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Hypothalamus and pituitary model.

The lumped model (Eqs (1)–(4)) of the hypothalamus and pituitary predicts synthesis and release of FSH and LH as a function of serum concentrations of E2, P4, and InhA. Parameter values and dimensions for Eqs (1)–(4) can be found in Table 1. Dynamics of each pituitary hormone consists of two equations (Eqs (1) and (2) for LH and Eqs (3) and (4) for FSH).

The reserve pool of LH (RPLH), Eq (1), tracks the mass of stored gonadotropin LH within the pituitary and is composed of two terms: a positive term representing synthesis and a negative term representing release. The synthesis is promoted by estrogen modeled using a Hill function in E2, and inhibited by progesterone contained in the Papp term in the denominator. Papp, defined in Eq (16), is as a product of P4 and scaled progesterone receptor expression. Hence, Papp measures the progesterone signal in the system. The release is promoted by Papp and inhibited by E2. The blood hormone concentration LH consists of a positive term, denoting the release from the reserve pool scaled by blood volume (v), and a negative linear term representing clearance of the hormone from the blood.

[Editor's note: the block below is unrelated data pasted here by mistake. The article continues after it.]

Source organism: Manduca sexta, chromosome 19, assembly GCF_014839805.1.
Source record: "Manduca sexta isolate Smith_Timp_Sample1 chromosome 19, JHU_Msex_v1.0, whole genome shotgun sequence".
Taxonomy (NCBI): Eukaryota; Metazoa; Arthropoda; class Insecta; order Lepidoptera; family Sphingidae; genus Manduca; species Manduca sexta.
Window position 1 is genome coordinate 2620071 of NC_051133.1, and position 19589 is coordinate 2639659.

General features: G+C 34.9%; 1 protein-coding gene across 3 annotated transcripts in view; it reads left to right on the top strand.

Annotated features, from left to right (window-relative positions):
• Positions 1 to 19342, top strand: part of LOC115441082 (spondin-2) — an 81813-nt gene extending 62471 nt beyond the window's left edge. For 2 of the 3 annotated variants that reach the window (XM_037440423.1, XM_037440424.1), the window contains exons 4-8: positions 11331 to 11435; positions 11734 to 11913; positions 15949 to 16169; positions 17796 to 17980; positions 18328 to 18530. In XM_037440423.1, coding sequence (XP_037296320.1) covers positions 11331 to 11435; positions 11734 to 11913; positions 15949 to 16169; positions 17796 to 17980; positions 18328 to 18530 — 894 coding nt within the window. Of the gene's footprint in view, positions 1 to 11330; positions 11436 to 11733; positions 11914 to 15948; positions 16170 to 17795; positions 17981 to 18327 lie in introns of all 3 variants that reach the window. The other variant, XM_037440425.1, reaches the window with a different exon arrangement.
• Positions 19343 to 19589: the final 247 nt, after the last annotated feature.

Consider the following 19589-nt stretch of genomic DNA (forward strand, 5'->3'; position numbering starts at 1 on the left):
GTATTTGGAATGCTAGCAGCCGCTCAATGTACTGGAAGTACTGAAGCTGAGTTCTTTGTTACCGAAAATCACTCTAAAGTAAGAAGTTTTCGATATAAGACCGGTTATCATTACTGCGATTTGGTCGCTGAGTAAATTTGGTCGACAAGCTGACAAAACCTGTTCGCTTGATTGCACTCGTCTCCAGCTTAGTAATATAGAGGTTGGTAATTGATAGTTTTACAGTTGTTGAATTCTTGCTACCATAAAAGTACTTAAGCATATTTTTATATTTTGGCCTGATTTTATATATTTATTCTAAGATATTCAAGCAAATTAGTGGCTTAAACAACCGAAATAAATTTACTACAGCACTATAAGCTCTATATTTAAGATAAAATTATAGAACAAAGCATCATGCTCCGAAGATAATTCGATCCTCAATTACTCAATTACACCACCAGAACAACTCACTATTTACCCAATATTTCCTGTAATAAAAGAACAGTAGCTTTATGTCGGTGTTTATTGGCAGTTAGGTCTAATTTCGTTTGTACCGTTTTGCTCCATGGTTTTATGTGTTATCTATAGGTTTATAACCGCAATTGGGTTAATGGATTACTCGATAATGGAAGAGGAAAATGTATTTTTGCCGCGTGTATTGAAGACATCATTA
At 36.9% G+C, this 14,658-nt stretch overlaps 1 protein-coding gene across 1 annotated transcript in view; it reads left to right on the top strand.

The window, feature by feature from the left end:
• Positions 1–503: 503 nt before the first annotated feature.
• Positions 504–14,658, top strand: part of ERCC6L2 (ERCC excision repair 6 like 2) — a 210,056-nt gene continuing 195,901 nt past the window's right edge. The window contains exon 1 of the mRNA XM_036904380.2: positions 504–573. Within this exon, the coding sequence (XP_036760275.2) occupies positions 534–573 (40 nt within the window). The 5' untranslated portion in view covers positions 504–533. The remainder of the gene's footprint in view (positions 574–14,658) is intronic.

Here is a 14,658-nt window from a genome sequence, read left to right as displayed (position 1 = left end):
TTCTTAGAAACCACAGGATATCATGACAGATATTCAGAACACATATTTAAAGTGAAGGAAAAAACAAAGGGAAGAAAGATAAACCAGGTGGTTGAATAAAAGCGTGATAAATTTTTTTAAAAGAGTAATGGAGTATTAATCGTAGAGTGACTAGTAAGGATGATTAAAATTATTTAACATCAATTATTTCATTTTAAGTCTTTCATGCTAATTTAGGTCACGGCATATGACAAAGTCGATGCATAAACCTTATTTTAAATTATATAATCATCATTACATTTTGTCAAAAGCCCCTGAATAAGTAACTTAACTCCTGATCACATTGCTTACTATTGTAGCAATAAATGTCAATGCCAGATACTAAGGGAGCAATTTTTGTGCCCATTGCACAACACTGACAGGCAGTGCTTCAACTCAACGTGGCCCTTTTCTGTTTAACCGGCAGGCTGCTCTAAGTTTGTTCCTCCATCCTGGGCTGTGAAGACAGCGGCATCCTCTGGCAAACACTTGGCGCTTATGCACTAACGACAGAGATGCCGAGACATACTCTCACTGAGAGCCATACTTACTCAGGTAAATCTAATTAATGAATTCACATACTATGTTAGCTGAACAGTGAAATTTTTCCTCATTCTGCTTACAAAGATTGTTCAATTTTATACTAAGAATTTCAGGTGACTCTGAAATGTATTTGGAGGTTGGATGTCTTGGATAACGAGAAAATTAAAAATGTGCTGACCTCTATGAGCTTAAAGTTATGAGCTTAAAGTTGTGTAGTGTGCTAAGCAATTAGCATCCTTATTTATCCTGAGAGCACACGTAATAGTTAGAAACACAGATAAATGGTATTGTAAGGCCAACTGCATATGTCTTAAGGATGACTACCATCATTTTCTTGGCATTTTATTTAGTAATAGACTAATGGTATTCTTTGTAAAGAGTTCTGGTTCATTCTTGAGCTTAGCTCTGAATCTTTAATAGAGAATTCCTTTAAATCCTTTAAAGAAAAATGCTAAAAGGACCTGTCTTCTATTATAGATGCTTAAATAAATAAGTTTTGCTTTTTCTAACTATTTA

Similarly, the reserve pool of FSH (RPFSH), Eq 3, tracks the mass of stored gonadotropin FSH within the pituitary. It is also composed of two terms: a synthesis term inhibited by inhibin A (InhA) and a release term that similar to RPLH is promoted by Papp and inhibited by E2. It should be noted that the biological process for inhibin A’s effect is lengthy (it takes approximately 1.5 days for this to have an effect [26]). To include this effect, we introduce a discrete time-delay InhA(tτ) in the synthesis term. Finally, the release from the reserve pool RPFSH increases blood FSH levels, and FSH decreases linearly modeled by a clearance term. (1) (2) (3) (4)